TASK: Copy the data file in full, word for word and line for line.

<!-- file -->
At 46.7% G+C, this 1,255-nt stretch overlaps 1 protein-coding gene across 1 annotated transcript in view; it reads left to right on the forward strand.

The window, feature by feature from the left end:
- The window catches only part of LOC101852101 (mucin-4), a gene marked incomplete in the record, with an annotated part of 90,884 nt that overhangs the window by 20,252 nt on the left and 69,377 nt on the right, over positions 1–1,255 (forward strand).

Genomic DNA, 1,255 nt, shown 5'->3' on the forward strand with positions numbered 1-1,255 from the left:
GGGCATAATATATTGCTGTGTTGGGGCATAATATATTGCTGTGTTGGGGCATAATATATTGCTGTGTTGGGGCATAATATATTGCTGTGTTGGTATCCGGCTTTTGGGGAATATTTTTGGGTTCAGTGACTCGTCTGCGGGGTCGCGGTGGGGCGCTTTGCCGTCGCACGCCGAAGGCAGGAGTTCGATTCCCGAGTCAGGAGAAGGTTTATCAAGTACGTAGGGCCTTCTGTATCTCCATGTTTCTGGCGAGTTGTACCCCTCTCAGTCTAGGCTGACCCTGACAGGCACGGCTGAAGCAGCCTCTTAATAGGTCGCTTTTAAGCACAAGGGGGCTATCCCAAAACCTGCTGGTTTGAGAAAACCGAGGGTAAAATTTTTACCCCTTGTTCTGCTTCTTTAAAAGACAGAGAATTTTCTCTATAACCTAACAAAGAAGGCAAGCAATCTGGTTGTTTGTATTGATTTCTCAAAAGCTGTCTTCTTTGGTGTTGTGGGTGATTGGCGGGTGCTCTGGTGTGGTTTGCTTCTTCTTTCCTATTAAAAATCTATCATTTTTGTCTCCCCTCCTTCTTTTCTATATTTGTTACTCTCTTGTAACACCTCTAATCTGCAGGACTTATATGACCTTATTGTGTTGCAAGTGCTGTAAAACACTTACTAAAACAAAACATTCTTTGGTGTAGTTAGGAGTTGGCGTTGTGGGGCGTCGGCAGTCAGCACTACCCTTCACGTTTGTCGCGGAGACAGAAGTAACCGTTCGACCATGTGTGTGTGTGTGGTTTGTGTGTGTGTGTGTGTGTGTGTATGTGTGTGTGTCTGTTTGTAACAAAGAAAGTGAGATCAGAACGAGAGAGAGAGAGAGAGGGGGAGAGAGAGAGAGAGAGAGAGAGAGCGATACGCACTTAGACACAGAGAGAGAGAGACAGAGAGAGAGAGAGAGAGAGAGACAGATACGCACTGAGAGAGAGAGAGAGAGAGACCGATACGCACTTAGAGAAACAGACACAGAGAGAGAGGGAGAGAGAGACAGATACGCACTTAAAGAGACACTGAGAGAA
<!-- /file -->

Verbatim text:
At 46.7% G+C, this 1,255-nt stretch overlaps 1 protein-coding gene across 1 annotated transcript in view; it reads left to right on the forward strand.

The window, feature by feature from the left end:
- The window catches only part of LOC101852101 (mucin-4), a gene marked incomplete in the record, with an annotated part of 90,884 nt that overhangs the window by 20,252 nt on the left and 69,377 nt on the right, over positions 1–1,255 (forward strand).

Genomic DNA, 1,255 nt, shown 5'->3' on the forward strand with positions numbered 1-1,255 from the left:
GGGCATAATATATTGCTGTGTTGGGGCATAATATATTGCTGTGTTGGGGCATAATATATTGCTGTGTTGGGGCATAATATATTGCTGTGTTGGTATCCGGCTTTTGGGGAATATTTTTGGGTTCAGTGACTCGTCTGCGGGGTCGCGGTGGGGCGCTTTGCCGTCGCACGCCGAAGGCAGGAGTTCGATTCCCGAGTCAGGAGAAGGTTTATCAAGTACGTAGGGCCTTCTGTATCTCCATGTTTCTGGCGAGTTGTACCCCTCTCAGTCTAGGCTGACCCTGACAGGCACGGCTGAAGCAGCCTCTTAATAGGTCGCTTTTAAGCACAAGGGGGCTATCCCAAAACCTGCTGGTTTGAGAAAACCGAGGGTAAAATTTTTACCCCTTGTTCTGCTTCTTTAAAAGACAGAGAATTTTCTCTATAACCTAACAAAGAAGGCAAGCAATCTGGTTGTTTGTATTGATTTCTCAAAAGCTGTCTTCTTTGGTGTTGTGGGTGATTGGCGGGTGCTCTGGTGTGGTTTGCTTCTTCTTTCCTATTAAAAATCTATCATTTTTGTCTCCCCTCCTTCTTTTCTATATTTGTTACTCTCTTGTAACACCTCTAATCTGCAGGACTTATATGACCTTATTGTGTTGCAAGTGCTGTAAAACACTTACTAAAACAAAACATTCTTTGGTGTAGTTAGGAGTTGGCGTTGTGGGGCGTCGGCAGTCAGCACTACCCTTCACGTTTGTCGCGGAGACAGAAGTAACCGTTCGACCATGTGTGTGTGTGTGGTTTGTGTGTGTGTGTGTGTGTGTGTATGTGTGTGTGTCTGTTTGTAACAAAGAAAGTGAGATCAGAACGAGAGAGAGAGAGAGAGGGGGAGAGAGAGAGAGAGAGAGAGAGAGCGATACGCACTTAGACACAGAGAGAGAGAGACAGAGAGAGAGAGAGAGAGAGAGACAGATACGCACTGAGAGAGAGAGAGAGAGAGACCGATACGCACTTAGAGAAACAGACACAGAGAGAGAGGGAGAGAGAGACAGATACGCACTTAAAGAGACACTGAGAGAA